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Flu Still at Epidemic Levels: CDC
Date:1/25/2013

By Steven Reinberg
HealthDay Reporter

FRIDAY, Jan. 25 (HealthDay News) -- While flu activity remains high across the United States, there are signs that the number of infections may be leveling off, federal health officials reported Friday.

The flu season, which got an early start in November in southeastern states, appears to be easing a bit in the South, Southeast, New England and the Midwest regions of the country. But infections are rising in the Southwest and the Northwest, the U.S. Centers for Disease Control and Prevention reported.

Hospitalizations and deaths -- key indicators of a flu season's severity -- increased again during the week ending Jan. 19. People 65 and older and young children are being hit especially hard this flu season.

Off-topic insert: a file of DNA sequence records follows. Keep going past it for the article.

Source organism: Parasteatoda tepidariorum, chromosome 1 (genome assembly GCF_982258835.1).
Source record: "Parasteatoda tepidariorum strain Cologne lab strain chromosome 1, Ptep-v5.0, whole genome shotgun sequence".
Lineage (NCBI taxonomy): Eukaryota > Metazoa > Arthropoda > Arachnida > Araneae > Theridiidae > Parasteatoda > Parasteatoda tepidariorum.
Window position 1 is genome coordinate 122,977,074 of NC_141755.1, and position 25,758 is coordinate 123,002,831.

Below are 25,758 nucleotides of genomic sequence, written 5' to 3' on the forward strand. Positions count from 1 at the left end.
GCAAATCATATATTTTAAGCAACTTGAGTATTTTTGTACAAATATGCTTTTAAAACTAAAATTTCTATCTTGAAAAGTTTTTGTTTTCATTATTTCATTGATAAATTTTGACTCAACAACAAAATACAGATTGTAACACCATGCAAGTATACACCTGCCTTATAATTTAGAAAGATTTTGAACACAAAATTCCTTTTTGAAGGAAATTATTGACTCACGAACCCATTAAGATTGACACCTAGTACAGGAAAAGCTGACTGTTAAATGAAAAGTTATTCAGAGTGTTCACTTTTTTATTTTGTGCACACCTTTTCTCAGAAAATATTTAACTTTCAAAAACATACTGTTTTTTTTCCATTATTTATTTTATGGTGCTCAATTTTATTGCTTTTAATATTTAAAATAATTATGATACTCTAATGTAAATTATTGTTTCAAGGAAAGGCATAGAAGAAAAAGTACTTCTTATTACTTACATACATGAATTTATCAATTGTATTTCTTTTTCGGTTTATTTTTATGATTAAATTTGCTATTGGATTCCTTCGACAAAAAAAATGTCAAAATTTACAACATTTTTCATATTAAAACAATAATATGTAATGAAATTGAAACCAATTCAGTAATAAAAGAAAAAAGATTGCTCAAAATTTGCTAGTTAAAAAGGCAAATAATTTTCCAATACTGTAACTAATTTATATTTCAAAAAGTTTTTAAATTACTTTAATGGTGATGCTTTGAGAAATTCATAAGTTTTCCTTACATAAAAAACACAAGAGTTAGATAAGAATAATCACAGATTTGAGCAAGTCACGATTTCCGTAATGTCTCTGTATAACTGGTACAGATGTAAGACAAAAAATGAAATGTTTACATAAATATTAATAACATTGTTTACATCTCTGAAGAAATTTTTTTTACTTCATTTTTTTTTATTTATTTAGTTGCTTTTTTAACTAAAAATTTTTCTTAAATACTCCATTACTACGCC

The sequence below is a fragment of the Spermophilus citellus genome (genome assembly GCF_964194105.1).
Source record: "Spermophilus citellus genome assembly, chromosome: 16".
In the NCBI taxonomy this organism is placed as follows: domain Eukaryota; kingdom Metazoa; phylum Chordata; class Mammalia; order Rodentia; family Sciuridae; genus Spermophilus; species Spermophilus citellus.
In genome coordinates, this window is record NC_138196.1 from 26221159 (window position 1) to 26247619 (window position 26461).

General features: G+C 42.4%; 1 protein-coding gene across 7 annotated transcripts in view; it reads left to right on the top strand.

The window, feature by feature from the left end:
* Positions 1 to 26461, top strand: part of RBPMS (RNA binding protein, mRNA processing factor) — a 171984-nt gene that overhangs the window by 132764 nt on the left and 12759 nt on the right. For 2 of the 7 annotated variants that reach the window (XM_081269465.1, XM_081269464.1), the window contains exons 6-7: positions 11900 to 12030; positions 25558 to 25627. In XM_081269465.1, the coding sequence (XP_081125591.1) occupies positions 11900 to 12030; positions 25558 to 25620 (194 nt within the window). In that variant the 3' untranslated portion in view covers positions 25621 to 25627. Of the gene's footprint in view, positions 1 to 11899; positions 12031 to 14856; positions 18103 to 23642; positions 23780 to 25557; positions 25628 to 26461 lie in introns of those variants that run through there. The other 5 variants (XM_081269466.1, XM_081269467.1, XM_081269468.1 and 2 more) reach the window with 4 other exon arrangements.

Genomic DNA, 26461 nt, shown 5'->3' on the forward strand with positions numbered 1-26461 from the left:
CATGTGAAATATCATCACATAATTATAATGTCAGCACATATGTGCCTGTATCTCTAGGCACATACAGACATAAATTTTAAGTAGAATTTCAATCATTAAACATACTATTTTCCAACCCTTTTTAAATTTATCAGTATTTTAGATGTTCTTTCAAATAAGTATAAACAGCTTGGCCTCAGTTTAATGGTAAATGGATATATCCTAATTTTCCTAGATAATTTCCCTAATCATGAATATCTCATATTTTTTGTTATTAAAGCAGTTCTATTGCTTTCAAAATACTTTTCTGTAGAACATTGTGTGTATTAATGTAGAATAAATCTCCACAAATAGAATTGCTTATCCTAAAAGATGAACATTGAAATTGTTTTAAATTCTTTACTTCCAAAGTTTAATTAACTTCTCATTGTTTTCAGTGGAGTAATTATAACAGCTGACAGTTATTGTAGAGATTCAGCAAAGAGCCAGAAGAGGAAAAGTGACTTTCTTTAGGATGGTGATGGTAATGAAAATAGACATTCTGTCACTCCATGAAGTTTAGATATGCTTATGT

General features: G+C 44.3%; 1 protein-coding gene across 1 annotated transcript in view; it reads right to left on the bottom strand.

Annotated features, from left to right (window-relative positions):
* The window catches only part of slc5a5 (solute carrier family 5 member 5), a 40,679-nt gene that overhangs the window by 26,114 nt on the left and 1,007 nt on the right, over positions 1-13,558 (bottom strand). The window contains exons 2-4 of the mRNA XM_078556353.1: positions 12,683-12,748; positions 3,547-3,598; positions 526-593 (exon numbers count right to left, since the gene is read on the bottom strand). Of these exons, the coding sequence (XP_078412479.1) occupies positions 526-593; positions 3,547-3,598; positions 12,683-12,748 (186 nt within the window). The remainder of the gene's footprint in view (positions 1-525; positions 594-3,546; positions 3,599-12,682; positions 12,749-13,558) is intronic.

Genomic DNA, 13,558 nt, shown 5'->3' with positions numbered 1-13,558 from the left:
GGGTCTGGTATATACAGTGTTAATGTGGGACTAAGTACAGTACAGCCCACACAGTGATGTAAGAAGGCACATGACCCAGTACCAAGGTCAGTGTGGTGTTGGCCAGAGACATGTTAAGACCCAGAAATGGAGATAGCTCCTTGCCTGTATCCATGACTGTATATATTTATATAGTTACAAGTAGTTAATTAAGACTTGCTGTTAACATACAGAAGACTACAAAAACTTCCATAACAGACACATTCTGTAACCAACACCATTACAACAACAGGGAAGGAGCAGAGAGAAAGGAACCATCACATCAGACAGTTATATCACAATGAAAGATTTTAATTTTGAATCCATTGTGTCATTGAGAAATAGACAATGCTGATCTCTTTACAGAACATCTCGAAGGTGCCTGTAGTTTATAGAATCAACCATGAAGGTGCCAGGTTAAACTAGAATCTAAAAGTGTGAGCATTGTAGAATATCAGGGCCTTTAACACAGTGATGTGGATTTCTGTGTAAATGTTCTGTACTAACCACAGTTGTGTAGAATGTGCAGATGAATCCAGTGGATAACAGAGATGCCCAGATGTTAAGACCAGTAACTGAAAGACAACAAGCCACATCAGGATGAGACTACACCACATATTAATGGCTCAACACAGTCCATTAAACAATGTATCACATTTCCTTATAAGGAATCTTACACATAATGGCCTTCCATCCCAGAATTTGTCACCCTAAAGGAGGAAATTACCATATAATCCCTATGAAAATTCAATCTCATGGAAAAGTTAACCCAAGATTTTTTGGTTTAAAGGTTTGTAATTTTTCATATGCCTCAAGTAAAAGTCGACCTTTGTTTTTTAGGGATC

Thirty-seven children have died from the flu this season, with eight deaths reported last week, the CDC said.

There's no system to report adult deaths from flu, but the agency said the number of deaths remains higher than the threshold used to declare a flu epidemic.

The predominant strain of circulating flu this season continues to be influenza A H3N2, which typically poses bigger problems for young children and the elderly, according to the CDC. But, predominant strains can vary across states and regions of the country, the agency noted.

Forty-seven states were reporting widespread flu activity last week, and two were reporting regional activity, the CDC said.

The 37 pediatric deaths so far compare to 153 deaths reported during the 2003-04 season, which was another H3N2 season, the agency said.

An estimated 36,000 people die from the flu and its complications in a typical season, according to the CDC. From 1976 to 2006, estimates of flu-associated deaths in the United States ranged from a low of about 3,000 to a high of about 49,000 people.

Flu season usually peaks in late January or early February, but by November the flu was al
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